Across the sea, in the land of the Shamrock and the four-leaved clover, a lover bad passed some happy, swiftly-flying hours with his colleen. It had been a night of rapture. As he walked home to the little cot of his mother at the edge of the bog, the measure of his happiness was as the measure of the ocean. In the stars, he saw his colleen's eyes; in the moonlight, her smile, and in the red anemone of the fields, the ruby of her lips. In his hard bed of straw he dreamed of her, and his couch was soft, and his slumber sweet. In the morning, his face was radiant as he sat at his porridge and milk with his mother. Observing his smile, his mother said: "Ye must have seen Norah last night. What did she say to ye?"


"Nothing, acushla! Did she have no words for ye - no welcome?"

"Words is it?" Niver a word - but welcome - indade an' she had that mother. She looked into me eyes; she held me by the hand; she laid her head upon me heart, and she kissed me and kissed me and kissed me. For four hours I was in Heaven - words would have spoiled it!"

In matters of the heart, honesty and frankness are essential to happiness. Honesty is the open door to the sunny experiences of life, especially along the matrimonial pathway.

Young man, be honest with your sweetheart; be frank and open, transparent as the day. Let her know just what you are. If there are mean things about you, tell her so. Let her know your faults. Do not pretend to what you have not. Do not deceive her. Do not lie to her. Do not let her wait till by sad experience she discovers how contemptibly little you are, and break her heart in the discovery. Be honest at the outset. It will be better so. When the great Dr. Johnson courted Mrs. Porter, then a beautiful widow of England, he was honest with her.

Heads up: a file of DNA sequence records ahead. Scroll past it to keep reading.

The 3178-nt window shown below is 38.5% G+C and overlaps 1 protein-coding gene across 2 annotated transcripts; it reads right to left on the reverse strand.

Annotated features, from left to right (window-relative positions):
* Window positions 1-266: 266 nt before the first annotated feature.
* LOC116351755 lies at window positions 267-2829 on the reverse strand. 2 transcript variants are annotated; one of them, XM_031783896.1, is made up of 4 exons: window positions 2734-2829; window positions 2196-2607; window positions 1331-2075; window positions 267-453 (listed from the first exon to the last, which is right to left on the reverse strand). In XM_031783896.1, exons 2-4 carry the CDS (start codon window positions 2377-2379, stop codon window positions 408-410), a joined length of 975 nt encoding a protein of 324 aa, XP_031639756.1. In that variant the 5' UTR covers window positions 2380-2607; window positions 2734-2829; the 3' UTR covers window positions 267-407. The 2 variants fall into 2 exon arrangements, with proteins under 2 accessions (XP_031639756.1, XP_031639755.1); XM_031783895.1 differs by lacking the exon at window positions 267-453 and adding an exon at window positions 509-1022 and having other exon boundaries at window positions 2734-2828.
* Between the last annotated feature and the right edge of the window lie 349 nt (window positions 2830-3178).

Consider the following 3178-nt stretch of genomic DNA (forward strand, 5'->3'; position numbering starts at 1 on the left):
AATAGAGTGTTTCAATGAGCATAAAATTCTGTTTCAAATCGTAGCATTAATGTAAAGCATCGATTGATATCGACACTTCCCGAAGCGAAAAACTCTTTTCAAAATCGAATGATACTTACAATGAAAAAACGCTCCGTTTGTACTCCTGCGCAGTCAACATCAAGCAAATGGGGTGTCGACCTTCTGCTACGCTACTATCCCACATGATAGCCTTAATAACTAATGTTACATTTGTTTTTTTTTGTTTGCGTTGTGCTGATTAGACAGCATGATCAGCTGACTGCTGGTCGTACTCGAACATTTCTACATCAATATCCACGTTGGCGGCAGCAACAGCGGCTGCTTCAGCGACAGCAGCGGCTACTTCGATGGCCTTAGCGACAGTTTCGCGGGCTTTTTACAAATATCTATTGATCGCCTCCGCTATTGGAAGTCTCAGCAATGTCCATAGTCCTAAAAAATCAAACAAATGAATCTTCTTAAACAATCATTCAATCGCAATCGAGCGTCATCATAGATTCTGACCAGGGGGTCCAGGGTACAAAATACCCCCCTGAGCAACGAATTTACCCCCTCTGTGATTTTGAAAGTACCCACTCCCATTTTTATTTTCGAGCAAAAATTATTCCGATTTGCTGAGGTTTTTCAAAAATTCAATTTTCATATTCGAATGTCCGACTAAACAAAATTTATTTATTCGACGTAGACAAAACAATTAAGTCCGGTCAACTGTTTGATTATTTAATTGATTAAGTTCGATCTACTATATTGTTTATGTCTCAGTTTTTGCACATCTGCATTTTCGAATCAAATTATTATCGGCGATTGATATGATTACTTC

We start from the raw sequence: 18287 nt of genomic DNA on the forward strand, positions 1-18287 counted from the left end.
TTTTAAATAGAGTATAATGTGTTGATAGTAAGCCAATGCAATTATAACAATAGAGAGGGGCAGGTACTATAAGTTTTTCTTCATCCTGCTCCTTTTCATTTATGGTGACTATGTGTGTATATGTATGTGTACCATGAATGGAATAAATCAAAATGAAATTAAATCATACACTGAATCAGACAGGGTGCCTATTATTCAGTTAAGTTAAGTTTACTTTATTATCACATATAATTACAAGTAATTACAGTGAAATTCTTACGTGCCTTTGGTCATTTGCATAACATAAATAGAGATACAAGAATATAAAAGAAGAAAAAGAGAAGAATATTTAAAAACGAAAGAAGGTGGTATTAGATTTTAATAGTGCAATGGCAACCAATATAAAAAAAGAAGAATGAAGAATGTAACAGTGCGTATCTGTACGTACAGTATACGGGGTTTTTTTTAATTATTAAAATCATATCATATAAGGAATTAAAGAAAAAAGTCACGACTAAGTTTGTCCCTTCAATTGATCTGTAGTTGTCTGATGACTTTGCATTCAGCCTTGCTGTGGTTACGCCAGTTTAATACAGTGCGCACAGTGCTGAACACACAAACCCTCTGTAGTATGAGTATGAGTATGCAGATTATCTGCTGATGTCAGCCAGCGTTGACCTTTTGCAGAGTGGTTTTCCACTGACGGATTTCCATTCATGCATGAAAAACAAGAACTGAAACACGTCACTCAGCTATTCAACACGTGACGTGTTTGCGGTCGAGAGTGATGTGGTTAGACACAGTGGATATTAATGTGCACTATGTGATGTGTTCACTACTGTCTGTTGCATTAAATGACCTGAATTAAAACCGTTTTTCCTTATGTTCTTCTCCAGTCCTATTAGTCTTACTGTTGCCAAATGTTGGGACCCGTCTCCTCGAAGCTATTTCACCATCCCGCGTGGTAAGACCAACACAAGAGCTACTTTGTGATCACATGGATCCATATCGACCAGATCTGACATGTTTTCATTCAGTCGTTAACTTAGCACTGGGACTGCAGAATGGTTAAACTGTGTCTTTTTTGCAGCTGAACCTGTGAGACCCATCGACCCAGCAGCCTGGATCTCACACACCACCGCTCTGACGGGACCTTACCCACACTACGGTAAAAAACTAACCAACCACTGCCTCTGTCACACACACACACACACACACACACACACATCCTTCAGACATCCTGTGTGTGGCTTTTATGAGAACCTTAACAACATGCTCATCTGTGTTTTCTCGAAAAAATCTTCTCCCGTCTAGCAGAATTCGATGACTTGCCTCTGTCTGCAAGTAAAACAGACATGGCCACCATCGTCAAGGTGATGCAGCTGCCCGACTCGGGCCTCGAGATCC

"Madam," he said, "I am nobody much. I have a 'little literary smattering, but really I am not much of a man. I have a villainous temper to begin with. I mean to try with your love and help to control it. I have no money; the Duke, I understand, told you that I was rich - he is mistaken; I am poor. My dear madam, I suppose you want to marry into a good family - have some good relatives, but all are not good, and have not been good by a long shot - I remember one scalawag who was hanged!"

The good widow responded: "Like yourself, Doctor, I have but little or no money, and while I have had no relations hanged, I have fifty who deserve hanging!"

If in the time of courtship all were as honest as that, after experiences would show less of disappointment and sorrow.

In our liking and our loving, our friendships and courtships let us be earnest and honest, unselfish and simple and natural.